This year, you have permission to lower the bar. 

We’re a month into 2022. How’s it going? If you aren’t thrilled with your answer, this blog is for you. What you choose to “not do” is just as important as what you choose “to do.” 

What will you not do this year? Take a moment and literally write a list of the things that you will stop, delegate, outsource, or automate in order to protect your most precious commodities—your time and energy. 

If you need some help identifying your “to not” (versus your “to do”) list, spend 15 minutes completing the SCOT analysis on the back of our “One-page business plan.” Hint: Do not do the things you consider weaknesses, personally or as a firm.

A caveat: sometimes in your advisory firm you need to do things you’re not good at or don’t enjoy, like marketing. This is what Dan Sullivan of Strategic Coach calls a “who, not how” problem. These goals and projects are often the hardest things, and get us stuck and stale. Does that mean you shouldn’t do marketing? Of course not, but maybe you are not the one who should do it, or maybe the way you’re doing it isn’t right for you. Declaring your incompetence in marketing can be liberating.

The most successful advisors (and other people) don’t do it all.

Another way to identify your "to nots" is to look forward to the next week. What things are you least excited about? If you could delegate things or stop them altogether, which ones would best free up your time for what you want and need to do? What activities are energy draining?  

In the pursuit of progress, focus may be your best ally. However, we aren’t trained to focus. We’re trained to optimize, multitask, and be superhuman in our ability to “do it all.” As a business owner this juggling act may be even amplified. 

I’ll tell you a secret—the most successful advisors (and other people) don’t do it all. They focus on what’s most important and intentionally lower the bar on the rest of it.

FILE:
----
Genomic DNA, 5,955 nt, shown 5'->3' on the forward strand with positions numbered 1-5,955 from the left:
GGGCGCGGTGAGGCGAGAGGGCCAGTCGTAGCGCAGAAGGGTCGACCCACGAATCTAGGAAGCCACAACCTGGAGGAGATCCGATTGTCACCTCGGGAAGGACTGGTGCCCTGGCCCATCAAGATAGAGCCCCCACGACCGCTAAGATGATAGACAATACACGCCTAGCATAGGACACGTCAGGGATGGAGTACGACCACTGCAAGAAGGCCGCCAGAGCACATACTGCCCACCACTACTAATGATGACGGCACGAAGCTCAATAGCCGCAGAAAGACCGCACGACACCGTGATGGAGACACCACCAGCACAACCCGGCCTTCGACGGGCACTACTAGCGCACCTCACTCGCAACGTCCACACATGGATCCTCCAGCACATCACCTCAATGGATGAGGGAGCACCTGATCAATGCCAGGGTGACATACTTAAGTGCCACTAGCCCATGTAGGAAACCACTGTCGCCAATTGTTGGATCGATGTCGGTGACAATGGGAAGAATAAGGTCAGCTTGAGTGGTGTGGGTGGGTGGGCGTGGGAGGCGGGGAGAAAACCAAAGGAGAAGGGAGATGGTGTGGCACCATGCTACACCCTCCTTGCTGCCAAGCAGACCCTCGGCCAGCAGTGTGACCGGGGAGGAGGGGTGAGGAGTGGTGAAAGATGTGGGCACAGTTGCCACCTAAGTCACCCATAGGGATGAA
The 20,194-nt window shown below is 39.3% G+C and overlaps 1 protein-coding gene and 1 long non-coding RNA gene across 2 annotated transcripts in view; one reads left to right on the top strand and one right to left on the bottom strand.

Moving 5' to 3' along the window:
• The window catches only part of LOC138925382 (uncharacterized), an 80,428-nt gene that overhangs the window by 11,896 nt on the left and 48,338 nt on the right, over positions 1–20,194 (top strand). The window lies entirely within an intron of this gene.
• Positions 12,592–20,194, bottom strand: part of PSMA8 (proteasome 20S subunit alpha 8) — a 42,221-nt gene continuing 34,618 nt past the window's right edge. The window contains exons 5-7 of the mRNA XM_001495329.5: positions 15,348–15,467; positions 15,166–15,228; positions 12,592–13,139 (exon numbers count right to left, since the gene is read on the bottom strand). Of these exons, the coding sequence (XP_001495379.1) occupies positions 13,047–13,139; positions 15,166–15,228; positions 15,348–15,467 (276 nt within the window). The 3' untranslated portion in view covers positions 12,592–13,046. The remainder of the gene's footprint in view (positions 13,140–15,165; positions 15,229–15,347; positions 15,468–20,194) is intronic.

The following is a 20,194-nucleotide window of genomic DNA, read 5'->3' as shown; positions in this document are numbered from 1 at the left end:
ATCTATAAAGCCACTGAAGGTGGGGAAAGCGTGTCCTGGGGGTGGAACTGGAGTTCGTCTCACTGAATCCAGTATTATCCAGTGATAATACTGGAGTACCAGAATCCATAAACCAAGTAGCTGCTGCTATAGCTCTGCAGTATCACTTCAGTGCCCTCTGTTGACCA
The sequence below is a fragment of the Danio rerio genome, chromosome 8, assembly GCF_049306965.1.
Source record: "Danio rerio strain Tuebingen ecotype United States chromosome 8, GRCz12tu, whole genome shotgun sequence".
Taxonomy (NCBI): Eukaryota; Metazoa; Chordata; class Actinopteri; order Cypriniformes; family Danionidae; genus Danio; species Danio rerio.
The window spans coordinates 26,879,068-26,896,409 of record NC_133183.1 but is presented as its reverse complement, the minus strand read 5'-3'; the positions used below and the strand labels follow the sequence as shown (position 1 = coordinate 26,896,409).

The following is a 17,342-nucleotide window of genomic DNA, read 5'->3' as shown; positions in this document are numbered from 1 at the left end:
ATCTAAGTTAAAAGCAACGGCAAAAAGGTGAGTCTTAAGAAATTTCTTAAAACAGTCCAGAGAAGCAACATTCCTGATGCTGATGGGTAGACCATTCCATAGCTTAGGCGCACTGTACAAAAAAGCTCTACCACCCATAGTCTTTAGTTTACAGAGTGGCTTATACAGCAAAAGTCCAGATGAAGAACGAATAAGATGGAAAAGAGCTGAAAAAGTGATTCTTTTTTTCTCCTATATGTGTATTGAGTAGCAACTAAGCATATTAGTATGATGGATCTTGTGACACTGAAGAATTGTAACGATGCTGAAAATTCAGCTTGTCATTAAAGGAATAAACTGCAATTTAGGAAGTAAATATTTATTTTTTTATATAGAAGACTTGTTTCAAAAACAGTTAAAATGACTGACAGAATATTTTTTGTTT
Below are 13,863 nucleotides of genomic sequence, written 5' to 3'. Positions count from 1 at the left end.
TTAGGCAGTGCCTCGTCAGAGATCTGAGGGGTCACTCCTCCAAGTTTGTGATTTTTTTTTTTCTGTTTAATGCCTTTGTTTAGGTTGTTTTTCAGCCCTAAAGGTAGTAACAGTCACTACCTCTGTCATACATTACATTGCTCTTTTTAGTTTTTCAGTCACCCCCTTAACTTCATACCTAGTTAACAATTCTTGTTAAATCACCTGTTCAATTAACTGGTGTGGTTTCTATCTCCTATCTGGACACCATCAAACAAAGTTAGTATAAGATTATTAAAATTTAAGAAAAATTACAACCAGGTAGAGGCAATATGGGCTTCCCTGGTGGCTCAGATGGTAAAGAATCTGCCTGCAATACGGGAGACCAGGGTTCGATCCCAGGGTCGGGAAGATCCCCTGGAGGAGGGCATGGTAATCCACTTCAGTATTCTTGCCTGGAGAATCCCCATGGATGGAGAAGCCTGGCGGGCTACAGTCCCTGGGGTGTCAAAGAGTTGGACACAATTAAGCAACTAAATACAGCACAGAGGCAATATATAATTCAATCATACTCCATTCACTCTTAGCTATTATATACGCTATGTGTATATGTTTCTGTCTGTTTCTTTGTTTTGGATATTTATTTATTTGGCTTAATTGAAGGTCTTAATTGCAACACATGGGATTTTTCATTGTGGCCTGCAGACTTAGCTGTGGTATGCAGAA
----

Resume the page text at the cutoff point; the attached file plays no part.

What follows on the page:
These five steps can help you stay focused and progressing: 

  1. Play to your (and others’) strengths. Identify what you’re great at and what you love, and do as much of that as possible. Also identify the strengths and passions of those around you and lean into those things. Behavioral assessments, such as CliftonStrengths, can help you quantify your innate strengths, the ways in which you most naturally operate—and the same for others on your team.
  2. Be clear and consistently committed to only one to three top priorities, no more (Greg McKeown makes a compelling argument for focus in his book “Essentialism”). There’s a good reason why the “One-page business plan” has room for up to three goals only. 
  3. Prepare for obstacles. Early on, identify those things that may slow you down or trip you up. Solve for these things before they become an issue to confidently moving forward.
  4. Have a daily and weekly plan to take meaningful and consistent action often. Use our "Goals-to-outcomes" worksheet to help you back into your most important daily, weekly, monthly, and quarterly actions and accomplishments.
  5. Celebrate progress. Acknowledge your accomplishments and progress no matter how small (and celebrate with others at every chance you get). 

Tip: Imagine you’re trying to reach the top of Mount Everest. Are you more likely to succeed with 75 pounds of gear, or only 50? 

Give yourself a break, and do less in the pursuit of accomplishing more.

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